Rhubarb Crumble runs at the Tiger Dublin Fringe until Saturday the 20th of Sept @ 8.30., Bewley’s Café Theatre.
Rhubarb Crumble charts the rise and fall and rise and fall again of children’s theatre company, the eponymous ‘Rhubarb Crumble’. Born out of desperation, five theatre graduates establish a children’s theatre company and embark on a hilarious journey of massive ego, intrigue, jealousy, lust, unrequited love, all culminating in a Broadway production of their Tarantino-esque version of Jack and the Beanstalk, with a quite literally, explosive ending.
A bare stage with clever lighting designed by Noel Hogan and use of sound effects and music by Jonathan Casey help tell the story in flashback and it is clear the improv comedians and actors are comfortable moving at break-neck pace from characterising regional audience members commenting on Rhubarb Crumble’s latest show to keen newbie actors vying for parts in auditions to two horrible old aunts in a pub scene so scathingly and deliciously observed, the reviewer didn’t know whether to laugh or cry. The cast, Danny Kehoe, Graeme Singleton, Eoghan McLaughlin, Lisa Garvey, and Sharon Mannion play a host of innumerable characters with relish and aplomb, every nuance wickedly observed. Mathhew Ralli’s tight direction compliments the piece.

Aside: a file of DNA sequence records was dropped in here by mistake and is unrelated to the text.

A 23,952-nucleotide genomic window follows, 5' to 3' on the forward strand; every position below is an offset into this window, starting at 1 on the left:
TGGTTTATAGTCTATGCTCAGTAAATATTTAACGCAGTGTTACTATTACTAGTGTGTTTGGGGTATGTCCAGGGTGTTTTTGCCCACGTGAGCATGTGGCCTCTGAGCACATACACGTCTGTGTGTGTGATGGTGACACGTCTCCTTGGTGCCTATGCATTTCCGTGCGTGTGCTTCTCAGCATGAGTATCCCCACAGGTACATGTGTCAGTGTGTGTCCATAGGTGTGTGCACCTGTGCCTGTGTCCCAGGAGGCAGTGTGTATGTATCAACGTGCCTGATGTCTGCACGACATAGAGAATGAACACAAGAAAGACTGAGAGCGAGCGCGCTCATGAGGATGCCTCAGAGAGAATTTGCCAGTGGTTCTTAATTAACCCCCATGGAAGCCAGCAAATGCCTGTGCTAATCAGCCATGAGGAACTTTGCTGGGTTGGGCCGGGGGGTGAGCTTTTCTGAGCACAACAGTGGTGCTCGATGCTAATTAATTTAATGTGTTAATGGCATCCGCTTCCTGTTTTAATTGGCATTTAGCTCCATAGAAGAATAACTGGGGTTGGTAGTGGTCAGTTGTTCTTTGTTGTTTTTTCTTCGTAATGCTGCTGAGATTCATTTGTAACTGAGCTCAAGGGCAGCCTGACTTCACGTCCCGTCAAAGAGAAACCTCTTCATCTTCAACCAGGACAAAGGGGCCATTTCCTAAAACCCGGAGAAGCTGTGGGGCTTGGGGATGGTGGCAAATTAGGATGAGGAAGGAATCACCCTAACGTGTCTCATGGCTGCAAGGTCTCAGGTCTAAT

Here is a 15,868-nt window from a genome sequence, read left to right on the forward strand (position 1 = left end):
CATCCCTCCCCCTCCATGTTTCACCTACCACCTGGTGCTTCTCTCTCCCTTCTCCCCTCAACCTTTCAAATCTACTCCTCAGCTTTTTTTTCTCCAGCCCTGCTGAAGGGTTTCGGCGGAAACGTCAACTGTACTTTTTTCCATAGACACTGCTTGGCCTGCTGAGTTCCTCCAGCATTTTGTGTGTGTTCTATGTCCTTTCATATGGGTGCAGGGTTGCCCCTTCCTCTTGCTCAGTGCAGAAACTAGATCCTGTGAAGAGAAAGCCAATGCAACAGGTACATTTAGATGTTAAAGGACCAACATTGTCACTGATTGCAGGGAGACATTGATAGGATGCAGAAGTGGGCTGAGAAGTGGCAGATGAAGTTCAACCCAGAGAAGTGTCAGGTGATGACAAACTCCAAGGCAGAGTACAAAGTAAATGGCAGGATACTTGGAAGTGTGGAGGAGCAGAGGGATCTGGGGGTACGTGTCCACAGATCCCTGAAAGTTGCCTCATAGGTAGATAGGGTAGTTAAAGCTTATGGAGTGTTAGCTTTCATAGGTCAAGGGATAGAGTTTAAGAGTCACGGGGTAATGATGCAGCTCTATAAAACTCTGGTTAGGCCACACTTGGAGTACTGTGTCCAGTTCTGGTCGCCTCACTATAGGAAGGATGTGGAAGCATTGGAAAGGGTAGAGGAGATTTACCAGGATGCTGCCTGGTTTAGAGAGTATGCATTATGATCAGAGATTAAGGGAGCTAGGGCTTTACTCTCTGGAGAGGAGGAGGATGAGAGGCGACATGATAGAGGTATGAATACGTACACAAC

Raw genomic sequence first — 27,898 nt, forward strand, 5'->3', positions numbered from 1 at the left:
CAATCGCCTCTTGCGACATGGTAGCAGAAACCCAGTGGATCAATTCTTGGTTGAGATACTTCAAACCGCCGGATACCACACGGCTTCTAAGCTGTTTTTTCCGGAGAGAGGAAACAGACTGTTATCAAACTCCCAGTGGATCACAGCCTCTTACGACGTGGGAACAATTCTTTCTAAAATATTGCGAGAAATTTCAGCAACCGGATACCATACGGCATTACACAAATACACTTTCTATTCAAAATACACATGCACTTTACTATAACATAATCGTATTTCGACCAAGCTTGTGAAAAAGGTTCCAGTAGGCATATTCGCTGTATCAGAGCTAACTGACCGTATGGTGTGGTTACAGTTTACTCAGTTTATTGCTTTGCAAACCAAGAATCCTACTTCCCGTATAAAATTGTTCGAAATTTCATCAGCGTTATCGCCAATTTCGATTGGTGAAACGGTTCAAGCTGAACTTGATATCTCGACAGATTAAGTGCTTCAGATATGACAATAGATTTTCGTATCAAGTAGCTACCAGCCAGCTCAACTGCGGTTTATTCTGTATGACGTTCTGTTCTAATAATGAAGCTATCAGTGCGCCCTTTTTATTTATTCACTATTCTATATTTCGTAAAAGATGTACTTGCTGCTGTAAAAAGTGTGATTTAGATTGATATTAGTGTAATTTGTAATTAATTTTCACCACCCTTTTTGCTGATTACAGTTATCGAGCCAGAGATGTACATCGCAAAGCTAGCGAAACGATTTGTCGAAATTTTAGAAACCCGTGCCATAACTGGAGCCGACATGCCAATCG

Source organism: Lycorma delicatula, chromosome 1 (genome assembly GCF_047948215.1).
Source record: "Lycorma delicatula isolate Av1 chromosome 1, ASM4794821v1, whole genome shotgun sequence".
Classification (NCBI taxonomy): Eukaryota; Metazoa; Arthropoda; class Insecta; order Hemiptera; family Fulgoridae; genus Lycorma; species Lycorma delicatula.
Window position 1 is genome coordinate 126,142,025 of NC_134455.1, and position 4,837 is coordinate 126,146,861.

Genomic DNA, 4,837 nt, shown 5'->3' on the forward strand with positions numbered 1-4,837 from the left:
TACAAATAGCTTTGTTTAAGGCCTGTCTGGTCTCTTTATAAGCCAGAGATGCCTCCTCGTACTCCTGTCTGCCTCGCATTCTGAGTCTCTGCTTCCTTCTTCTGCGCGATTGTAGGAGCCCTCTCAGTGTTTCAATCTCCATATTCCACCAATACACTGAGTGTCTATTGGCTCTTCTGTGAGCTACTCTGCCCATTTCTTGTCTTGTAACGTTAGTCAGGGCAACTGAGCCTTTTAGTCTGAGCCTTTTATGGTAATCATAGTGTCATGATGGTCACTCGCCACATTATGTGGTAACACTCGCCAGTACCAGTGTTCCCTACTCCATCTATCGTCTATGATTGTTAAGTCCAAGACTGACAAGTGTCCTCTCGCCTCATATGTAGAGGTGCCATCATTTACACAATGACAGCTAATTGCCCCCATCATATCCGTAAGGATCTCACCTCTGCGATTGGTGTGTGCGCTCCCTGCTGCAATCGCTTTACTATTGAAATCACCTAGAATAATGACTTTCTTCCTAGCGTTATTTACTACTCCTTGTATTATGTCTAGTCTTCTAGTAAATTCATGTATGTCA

The cast in this ensemble show have an impressive comedy history behind them and this is evident in spades, especially in the musical numbers and set-pieces, and in plenty of snappy dialogue: ‘Are you looking for work?’ asks the Dole Official ‘I am always looking for ways to explore the human condition: yes’ replies the Company’s director, most of which had this reviewer , and the audience, laughing out loud.
Where the show falters slightly is in its meandering plot, with certain scenes not adding anything at all to the progression of the overall story, two talking mice for example are funny but irrelevant. A stronger hand may have been needed in editing the final draft. As ever with comedy, it can be subjective, the repeated references to a mysterious but brilliant actor called ‘Will’ (who cleverly never appears on stage bar as a voiceover) being alleged in reports of inappropriate behaviour with children left me cold.
Review by Ashley Delaney
Dublin Fringe, tickets cost €14/12.
Rhubarb Crumble runs at the Tiger Dublin Fringe until Saturday the 20th of Sept.